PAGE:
With its beak-like nose and in-the-sky winged rear, Ronnie Putnam¿s 1970 Plymouth Superbird represents a period in America¿s automotive history when being competitive in NASCAR meant building a limited run of ultra-performance cars for the public. The crazy years when amazing muscle cars proliferated are the subject of a special display at Charlotte Motor Speedway's Food Lion AutoFair, Sept. 16-19.

Back in the days when NASCAR drivers raced ¿stock¿ cars with factory chassis and engines, Ford, GM, AMC and Chrysler spent millions of development dollars turning out a thousand or so special models annually in order to homologate an aerodynamic body or brutally powerful engine that ordinarily would not be sold to the average citizen.

For example, a limited run of Ford¿s 1969 Mustangs was turned into monsters when the company¿s racing 429-cid V-8 was squeezed under the hood, creating the Boss 429.

No homologation effort produced a more striking and memorable result, though, than the Daytona/Superbird near-twins from Dodge and Plymouth. With their successful Hemi¿a shorthand nickname describing the engine¿s hemispherical combustion chambers¿V-8s already developed to their potential, the two Mopar companies liberally interpreted NASCAR¿s rules concerning body modifications by grafting an enormous nose cone to the front of its Dodge Charger and Plymouth Belvedere models and a three-foot-high wing to the rear. Such changes were legal because the cars were sold at Dodge dealerships in 1969 as the Daytona and through Plymouth dealers the following year as the Superbird.

With profiles that evoked images of birds of prey, jet fighters or even spaceships, the ¿winged warriors¿ were hugely successful on the race track, but met stiff resistance in the showrooms. Controversial styling aside, their premium pricing and no-compromise design¿try parallel parking an 18-foot-long car with a delicate aluminum nose¿made selling the required number a long process for dealers.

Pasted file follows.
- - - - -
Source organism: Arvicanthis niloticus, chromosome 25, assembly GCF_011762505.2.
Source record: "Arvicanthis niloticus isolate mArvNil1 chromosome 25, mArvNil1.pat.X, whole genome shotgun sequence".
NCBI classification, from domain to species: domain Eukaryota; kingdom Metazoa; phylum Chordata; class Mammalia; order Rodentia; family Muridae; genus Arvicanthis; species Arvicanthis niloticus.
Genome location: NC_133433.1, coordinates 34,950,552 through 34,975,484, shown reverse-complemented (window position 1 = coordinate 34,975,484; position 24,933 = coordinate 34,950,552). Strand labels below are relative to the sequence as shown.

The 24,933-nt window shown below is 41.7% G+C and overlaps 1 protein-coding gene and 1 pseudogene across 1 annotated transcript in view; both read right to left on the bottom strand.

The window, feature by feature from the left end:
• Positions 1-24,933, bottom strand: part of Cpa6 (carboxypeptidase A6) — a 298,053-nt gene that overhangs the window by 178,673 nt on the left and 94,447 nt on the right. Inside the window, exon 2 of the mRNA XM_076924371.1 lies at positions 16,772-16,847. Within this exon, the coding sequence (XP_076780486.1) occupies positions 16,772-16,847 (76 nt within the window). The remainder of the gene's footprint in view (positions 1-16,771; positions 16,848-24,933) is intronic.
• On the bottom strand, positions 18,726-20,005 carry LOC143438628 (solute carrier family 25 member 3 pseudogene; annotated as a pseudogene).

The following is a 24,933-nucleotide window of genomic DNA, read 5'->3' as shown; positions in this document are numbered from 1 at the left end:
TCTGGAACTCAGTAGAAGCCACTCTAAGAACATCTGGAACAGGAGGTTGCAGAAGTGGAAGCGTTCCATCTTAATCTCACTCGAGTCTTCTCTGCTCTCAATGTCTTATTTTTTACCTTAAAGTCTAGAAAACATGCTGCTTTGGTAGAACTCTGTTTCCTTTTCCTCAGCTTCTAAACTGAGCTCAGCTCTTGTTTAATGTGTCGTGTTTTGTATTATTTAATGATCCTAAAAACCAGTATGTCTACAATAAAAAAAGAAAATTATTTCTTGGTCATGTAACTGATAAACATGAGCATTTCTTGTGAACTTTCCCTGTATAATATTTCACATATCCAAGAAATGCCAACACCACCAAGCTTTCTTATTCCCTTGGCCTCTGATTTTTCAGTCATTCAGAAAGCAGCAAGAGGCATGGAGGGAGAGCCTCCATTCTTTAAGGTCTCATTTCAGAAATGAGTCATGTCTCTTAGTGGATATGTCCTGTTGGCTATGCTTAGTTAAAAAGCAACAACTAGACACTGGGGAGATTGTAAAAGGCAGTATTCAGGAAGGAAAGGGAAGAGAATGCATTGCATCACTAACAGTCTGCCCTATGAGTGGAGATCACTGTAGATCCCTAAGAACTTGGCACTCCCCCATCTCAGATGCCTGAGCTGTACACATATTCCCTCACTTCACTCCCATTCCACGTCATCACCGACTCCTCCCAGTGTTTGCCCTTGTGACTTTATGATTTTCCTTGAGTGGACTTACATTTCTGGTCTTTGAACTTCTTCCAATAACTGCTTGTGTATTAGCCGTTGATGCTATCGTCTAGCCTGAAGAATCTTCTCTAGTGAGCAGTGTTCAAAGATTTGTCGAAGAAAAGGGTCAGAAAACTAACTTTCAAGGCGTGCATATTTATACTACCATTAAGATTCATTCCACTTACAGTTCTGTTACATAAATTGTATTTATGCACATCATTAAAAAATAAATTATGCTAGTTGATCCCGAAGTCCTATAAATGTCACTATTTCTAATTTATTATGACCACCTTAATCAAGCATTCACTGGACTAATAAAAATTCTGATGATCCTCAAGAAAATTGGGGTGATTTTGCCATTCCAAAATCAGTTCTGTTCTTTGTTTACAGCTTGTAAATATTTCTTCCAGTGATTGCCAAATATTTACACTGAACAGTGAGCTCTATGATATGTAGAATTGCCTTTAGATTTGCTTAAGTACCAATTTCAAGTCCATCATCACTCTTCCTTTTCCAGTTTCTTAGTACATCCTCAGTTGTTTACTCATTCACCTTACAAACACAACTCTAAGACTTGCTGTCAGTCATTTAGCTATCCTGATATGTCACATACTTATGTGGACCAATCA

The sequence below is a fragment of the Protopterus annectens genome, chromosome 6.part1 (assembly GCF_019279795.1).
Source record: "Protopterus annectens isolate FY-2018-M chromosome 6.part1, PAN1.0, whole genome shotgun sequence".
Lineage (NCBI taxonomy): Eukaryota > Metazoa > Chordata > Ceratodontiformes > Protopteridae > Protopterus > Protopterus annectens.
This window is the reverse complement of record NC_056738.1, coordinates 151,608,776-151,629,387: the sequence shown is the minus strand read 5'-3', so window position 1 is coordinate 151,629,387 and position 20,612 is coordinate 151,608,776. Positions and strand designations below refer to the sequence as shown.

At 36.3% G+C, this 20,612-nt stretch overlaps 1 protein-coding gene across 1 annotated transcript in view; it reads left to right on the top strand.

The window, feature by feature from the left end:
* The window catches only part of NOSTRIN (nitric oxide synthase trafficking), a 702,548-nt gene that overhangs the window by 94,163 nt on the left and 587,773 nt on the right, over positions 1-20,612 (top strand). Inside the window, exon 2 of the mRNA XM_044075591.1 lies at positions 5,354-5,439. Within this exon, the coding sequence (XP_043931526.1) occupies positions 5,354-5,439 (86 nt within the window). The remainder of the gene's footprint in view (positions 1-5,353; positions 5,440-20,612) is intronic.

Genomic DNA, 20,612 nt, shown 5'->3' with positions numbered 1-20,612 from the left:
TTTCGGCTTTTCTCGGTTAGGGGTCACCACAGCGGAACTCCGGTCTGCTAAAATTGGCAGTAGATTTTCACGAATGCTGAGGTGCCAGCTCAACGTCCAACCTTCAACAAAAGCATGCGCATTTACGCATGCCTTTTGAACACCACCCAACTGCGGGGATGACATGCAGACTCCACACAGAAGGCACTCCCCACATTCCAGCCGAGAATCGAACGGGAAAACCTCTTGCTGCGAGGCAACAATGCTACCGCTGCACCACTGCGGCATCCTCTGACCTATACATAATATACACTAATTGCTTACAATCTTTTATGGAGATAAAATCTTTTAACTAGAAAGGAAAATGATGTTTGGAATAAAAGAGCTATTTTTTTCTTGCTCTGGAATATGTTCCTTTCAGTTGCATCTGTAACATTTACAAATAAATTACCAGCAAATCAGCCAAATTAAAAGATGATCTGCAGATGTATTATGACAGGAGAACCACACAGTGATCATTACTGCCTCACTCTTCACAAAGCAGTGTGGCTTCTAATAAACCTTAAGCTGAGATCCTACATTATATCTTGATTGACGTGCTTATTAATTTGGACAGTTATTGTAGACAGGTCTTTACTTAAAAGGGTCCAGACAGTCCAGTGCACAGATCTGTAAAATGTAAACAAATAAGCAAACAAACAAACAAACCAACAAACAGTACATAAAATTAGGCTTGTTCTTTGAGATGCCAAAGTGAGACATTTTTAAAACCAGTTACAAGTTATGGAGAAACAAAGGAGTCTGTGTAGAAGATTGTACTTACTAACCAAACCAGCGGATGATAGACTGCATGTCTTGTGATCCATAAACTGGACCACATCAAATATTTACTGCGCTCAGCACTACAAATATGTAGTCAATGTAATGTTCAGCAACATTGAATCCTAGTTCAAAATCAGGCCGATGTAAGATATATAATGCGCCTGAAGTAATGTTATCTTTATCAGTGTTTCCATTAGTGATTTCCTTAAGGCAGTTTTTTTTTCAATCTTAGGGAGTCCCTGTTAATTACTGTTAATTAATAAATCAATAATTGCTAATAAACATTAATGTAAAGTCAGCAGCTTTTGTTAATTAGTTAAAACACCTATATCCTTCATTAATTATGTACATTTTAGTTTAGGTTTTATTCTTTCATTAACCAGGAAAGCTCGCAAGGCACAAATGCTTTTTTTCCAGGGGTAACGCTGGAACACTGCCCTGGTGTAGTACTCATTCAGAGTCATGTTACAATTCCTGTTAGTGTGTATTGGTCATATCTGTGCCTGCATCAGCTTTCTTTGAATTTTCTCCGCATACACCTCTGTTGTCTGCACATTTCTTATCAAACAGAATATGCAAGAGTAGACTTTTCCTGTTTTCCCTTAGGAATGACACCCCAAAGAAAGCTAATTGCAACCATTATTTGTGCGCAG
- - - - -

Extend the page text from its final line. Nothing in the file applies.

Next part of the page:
Once the muscle car craze died down in the early 1970s and NASCAR racers switched to purpose-built chassis that only resembled their production line namesakes, specialty models like the Dodge and Plymouth winged cars had as much relevance to the automotive scene as yesterday¿s newspaper.

After the national energy crisis, such powerful machines were considered gas guzzlers and symbols of a time when the country wasted its natural resources, but fans of the winged warriors knew that someday the pointy predators would be redeemed.

Five years ago, Ronnie Putnam, a lifelong Mopar fan and parts manager at Spartanburg Dodge, heard that a local 1970 Plymouth Superbird might become available¿a car he had been after the owner to sell for many years.

¿I don¿t know how I wound up with the car when I did,¿ Putnam recalled. ¿The gentleman who owned it was a retired chiropractor who bought the car in 1970 in Alabama, and I thought he was going to keep it forever.

¿I just kept after him and must have talked to him at just the right time.¿

Unfortunately, the ¿Bird had not been pampered or parked indoors, and it required a complete restoration. The 440-cubic-inch, four-barrel V-8 engine and automatic transmission were meticulously rebuilt and the aerodynamic body was repainted B5 Blue and the black vinyl top was replaced. New sheet metal repaired the roof, floor, trunk and quarter panels and the original aluminum beak needed refurbishing.

¿Bringing this car back to life was a real labor of love,¿ Putnam said. ¿I graduated from high school the year it came out, so the Superbird has always been a special car for me.¿

Putnam and his twin brother Donnie will be bringing the winged Plymouth and three other Mopars¿including a ¿69 Dodge Super Bee, ¿69 Plymouth Road Runner and ¿71 Plymouth Barracuda¿from their collection to the Food Lion AutoFair.

The Food Lion AutoFair is the nation's largest show of its kind. In addition to the feature attractions, the event includes a car show featuring various makes and models from nearly 50 car clubs; thousands of parts and memorabilia vendors in a gigantic automotive flea market; a collector car auction: and nearly 2,000 car corral vehicles available for sale or trade.

The four-day event is Sept. 16-19. Hours are 8 a.m. to 6 p.m. Thursday through Saturday and 8 a.m. to 4 p.m. on Sunday.

Tickets for Food Lion AutoFair can be purchased at the gates on event days. Admission is $10 per day for adults with children ages 12 and under admitted free when accompanied by an adult. Parking is $5. More information can be obtained by calling the Charlotte Motor Speedway events department at (704) 455-3205 or online at www.charlottemotorspeedway.com.